I found this beautiful little guy, with the bug eyes, on the window frame outside the back door.
Sunday, 2 June 2013
It was to be a hot day again, so I went out fairly early, drove up the hill to Purisima Redwoods open space preserve. I took no jacket, and it was foggy. Thought I might have a problem with chill and rain, but the parking lot was above the fog, and as I descended the west side of the ridge, the fog burned away before me. Cool all day, very nice.
I am experimenting with the new camera. What can it do?
I have to say, I’m not disappointed.
I often hike Purisima as an add-on to a hike that comes up from the east side of the ridge, making it a killer hike. And as part of a killer hike, I don’t explore the side trails.
But today, with only Purisima on my plate, I decided to hike up Borden Hatch Mill trail and back down Grabtown Gulch trail, an add-on of 4 miles, 1000 feet of climb. That makes the total 15 miles, 3600 feet of climb. Too bad I also didn’t bring along any calories. By the time I got back to the parking lot, I was dragging a little.
But I’m very glad I did the detour. I have been looking for a giant salamander for years, and have only ever found one before, incidentally, also here at Purisima. On today’s detour, what should I find but my second one ever! Cool!
A millipede crossed directly under the salamander’s nose. I thought for a moment that the salamander might lunch on it, but they ignored each other completely. This could have been because the salamander was wary of me, or it could have been because millipedes taste horrible. I posted six seconds of rather poor video here.
There is a Giant Salamander trail at El Corte de Madera open space preserve, just a bit further along the ridge, but Corte Madera is mountain bike heaven, and Darwin probably doesn’t favor a strategy of freezing in place when a threat comes along.
As I topped out on the climb and started down Grabtown Gulch trail, I came upon a pair of banana slugs engaged in heavy making out. I watched them for quite a while, but they had more patience than I did, and they never consummated the relationship, not while I was watching.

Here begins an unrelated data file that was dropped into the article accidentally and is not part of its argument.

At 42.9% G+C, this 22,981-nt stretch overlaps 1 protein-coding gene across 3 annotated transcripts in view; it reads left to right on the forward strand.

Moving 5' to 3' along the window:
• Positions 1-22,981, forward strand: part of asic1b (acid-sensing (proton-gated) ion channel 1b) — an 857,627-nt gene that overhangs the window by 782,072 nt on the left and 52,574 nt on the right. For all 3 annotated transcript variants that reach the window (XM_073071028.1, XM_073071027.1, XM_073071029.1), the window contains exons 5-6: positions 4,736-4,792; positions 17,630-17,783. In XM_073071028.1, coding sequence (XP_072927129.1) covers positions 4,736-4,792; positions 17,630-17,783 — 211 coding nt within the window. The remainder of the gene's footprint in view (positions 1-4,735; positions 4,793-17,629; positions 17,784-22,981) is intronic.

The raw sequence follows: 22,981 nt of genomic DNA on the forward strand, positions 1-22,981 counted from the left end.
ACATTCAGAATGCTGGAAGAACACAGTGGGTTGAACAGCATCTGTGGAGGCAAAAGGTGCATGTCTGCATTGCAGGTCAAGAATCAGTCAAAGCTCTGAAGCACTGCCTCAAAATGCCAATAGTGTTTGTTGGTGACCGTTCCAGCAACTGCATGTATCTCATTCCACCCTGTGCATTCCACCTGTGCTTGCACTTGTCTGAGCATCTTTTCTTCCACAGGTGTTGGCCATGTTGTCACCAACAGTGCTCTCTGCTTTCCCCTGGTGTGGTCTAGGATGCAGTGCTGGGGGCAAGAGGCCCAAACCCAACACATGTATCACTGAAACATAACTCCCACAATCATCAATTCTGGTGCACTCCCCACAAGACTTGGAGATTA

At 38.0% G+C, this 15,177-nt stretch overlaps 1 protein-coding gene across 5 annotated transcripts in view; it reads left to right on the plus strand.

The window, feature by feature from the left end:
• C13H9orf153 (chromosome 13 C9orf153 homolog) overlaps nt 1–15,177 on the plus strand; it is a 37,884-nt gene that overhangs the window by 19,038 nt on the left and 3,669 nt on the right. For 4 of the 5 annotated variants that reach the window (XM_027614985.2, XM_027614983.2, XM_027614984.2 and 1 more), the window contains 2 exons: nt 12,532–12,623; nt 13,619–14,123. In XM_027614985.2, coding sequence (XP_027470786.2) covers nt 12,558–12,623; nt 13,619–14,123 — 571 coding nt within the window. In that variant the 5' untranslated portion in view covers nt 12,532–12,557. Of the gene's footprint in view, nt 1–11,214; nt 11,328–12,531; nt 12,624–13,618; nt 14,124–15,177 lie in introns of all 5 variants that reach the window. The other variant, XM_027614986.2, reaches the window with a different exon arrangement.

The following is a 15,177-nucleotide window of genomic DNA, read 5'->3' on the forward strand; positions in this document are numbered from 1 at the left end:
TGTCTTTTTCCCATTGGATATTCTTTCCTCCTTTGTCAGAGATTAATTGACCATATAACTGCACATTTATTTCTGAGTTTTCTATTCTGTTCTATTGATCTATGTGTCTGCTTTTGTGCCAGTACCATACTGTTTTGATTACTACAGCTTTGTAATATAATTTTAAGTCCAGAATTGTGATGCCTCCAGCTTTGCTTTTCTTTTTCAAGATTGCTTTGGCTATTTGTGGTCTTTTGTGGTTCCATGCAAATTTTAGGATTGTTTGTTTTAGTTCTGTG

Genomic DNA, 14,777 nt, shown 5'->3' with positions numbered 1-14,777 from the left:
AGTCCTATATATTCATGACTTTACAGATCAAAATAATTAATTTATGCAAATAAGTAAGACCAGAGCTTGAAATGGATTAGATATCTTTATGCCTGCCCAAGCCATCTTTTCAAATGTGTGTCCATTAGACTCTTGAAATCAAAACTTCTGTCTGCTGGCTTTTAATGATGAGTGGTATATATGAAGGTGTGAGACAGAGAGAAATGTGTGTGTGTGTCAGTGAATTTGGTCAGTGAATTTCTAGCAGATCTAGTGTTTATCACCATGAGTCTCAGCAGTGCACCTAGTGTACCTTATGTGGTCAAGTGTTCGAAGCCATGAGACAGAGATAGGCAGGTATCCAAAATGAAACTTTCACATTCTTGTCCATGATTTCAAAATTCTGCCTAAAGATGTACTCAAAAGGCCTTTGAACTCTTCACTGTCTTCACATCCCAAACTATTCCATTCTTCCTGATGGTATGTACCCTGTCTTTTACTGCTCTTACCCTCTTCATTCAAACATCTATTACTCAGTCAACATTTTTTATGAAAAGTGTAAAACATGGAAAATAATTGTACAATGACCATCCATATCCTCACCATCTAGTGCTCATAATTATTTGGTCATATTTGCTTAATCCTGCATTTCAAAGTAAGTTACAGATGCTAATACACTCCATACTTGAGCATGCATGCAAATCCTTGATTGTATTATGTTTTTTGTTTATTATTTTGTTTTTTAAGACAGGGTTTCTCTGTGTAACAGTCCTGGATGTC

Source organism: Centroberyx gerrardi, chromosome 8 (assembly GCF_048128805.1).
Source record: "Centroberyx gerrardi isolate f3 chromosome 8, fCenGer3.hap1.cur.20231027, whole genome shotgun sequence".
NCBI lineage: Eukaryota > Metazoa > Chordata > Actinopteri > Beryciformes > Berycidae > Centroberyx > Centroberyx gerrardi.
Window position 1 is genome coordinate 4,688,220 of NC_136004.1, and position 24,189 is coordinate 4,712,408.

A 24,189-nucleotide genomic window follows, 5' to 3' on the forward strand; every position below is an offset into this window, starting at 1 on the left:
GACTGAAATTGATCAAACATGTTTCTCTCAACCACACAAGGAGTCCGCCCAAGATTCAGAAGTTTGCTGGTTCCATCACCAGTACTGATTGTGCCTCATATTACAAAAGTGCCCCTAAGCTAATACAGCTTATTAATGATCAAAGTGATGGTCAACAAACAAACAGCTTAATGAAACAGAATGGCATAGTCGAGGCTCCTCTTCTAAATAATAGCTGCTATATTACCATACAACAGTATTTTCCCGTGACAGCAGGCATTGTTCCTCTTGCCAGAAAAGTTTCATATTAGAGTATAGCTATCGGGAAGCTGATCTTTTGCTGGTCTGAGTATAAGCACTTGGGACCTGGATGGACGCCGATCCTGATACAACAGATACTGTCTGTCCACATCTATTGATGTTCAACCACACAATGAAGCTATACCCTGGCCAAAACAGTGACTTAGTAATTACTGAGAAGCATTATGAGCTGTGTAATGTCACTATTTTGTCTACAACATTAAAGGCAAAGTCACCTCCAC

You need to understand two things about banana slugs: first, they are hermaphrodites; second, the genital opening (anal as well) is there toward the rear of the carapace. So chasing each other’s tails around in circles is just foreplay.
What I don’t know is whether they fertilize each other, or whether the eggs mature at different times, so that one of them plays the role of female in a given mating.
What they do is stroke each other with their mouths, from the carapace along the side of the body, all the way back. I suppose this is immensely erotic for both parties.
If their faces (such as they are) accidentally come into contact, they pull in their horns and swerve away. No kissing.
Well, as I say, they had all day, and I fully sympathize with the joy of taking all the time in the world. But I didn’t have all the time in the world, so I eventually went on.
Came upon another pair later on, curled up tight. Maybe this couple is consummating their relationship? No, don’t think so.
At least the view into the genital pore shows something. Eggs, maybe?
I also shot a lot of video footage, which I may use if I ever see a pair actually concluding The Act.
The fog had burned off to the coast, and while it was still chilly in the shade, it was warm in the sun. Still experimenting with the camera, I shot this butterfly from a distance of five or six feet.
I had also stowed my Birkenstocks in my backpack, in case the new hiking boots were going to be recalcitrant, but they were okay.